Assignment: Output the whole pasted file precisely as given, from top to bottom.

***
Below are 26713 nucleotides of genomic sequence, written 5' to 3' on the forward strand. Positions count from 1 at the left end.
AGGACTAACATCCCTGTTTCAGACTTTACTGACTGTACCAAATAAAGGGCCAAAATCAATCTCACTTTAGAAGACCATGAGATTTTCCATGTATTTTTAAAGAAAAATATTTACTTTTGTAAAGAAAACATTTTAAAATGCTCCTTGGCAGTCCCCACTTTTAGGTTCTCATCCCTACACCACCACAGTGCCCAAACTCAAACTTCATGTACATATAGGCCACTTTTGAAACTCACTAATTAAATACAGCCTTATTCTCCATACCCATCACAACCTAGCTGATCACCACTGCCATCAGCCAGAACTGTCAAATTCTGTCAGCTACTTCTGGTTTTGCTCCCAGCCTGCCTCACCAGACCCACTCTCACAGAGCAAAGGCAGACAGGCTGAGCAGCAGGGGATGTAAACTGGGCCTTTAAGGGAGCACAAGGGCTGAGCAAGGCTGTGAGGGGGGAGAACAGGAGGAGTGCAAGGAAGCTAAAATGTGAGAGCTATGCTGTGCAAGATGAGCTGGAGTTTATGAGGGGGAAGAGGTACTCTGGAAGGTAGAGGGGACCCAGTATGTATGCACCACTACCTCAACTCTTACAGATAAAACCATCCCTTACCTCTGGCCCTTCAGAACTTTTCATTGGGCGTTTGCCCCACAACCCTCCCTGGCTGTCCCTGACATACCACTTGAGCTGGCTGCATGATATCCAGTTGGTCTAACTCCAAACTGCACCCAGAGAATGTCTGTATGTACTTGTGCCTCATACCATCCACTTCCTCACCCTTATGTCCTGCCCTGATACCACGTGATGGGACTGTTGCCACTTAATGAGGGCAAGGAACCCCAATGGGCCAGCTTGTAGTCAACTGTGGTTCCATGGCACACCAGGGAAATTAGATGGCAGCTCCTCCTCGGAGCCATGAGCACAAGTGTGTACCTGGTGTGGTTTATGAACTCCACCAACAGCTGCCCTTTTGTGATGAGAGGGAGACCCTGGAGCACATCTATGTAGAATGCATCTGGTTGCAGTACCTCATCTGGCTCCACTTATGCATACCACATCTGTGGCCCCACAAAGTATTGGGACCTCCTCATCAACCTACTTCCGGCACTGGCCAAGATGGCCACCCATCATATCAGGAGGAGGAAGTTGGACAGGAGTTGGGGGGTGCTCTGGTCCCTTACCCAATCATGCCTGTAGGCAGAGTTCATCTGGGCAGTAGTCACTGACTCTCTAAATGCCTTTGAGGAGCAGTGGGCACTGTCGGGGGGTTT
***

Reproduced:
Below are 26713 nucleotides of genomic sequence, written 5' to 3' on the forward strand. Positions count from 1 at the left end.
AGGACTAACATCCCTGTTTCAGACTTTACTGACTGTACCAAATAAAGGGCCAAAATCAATCTCACTTTAGAAGACCATGAGATTTTCCATGTATTTTTAAAGAAAAATATTTACTTTTGTAAAGAAAACATTTTAAAATGCTCCTTGGCAGTCCCCACTTTTAGGTTCTCATCCCTACACCACCACAGTGCCCAAACTCAAACTTCATGTACATATAGGCCACTTTTGAAACTCACTAATTAAATACAGCCTTATTCTCCATACCCATCACAACCTAGCTGATCACCACTGCCATCAGCCAGAACTGTCAAATTCTGTCAGCTACTTCTGGTTTTGCTCCCAGCCTGCCTCACCAGACCCACTCTCACAGAGCAAAGGCAGACAGGCTGAGCAGCAGGGGATGTAAACTGGGCCTTTAAGGGAGCACAAGGGCTGAGCAAGGCTGTGAGGGGGGAGAACAGGAGGAGTGCAAGGAAGCTAAAATGTGAGAGCTATGCTGTGCAAGATGAGCTGGAGTTTATGAGGGGGAAGAGGTACTCTGGAAGGTAGAGGGGACCCAGTATGTATGCACCACTACCTCAACTCTTACAGATAAAACCATCCCTTACCTCTGGCCCTTCAGAACTTTTCATTGGGCGTTTGCCCCACAACCCTCCCTGGCTGTCCCTGACATACCACTTGAGCTGGCTGCATGATATCCAGTTGGTCTAACTCCAAACTGCACCCAGAGAATGTCTGTATGTACTTGTGCCTCATACCATCCACTTCCTCACCCTTATGTCCTGCCCTGATACCACGTGATGGGACTGTTGCCACTTAATGAGGGCAAGGAACCCCAATGGGCCAGCTTGTAGTCAACTGTGGTTCCATGGCACACCAGGGAAATTAGATGGCAGCTCCTCCTCGGAGCCATGAGCACAAGTGTGTACCTGGTGTGGTTTATGAACTCCACCAACAGCTGCCCTTTTGTGATGAGAGGGAGACCCTGGAGCACATCTATGTAGAATGCATCTGGTTGCAGTACCTCATCTGGCTCCACTTATGCATACCACATCTGTGGCCCCACAAAGTATTGGGACCTCCTCATCAACCTACTTCCGGCACTGGCCAAGATGGCCACCCATCATATCAGGAGGAGGAAGTTGGACAGGAGTTGGGGGGTGCTCTGGTCCCTTACCCAATCATGCCTGTAGGCAGAGTTCATCTGGGCAGTAGTCACTGACTCTCTAAATGCCTTTGAGGAGCAGTGGGCACTGTCGGGGGGTTT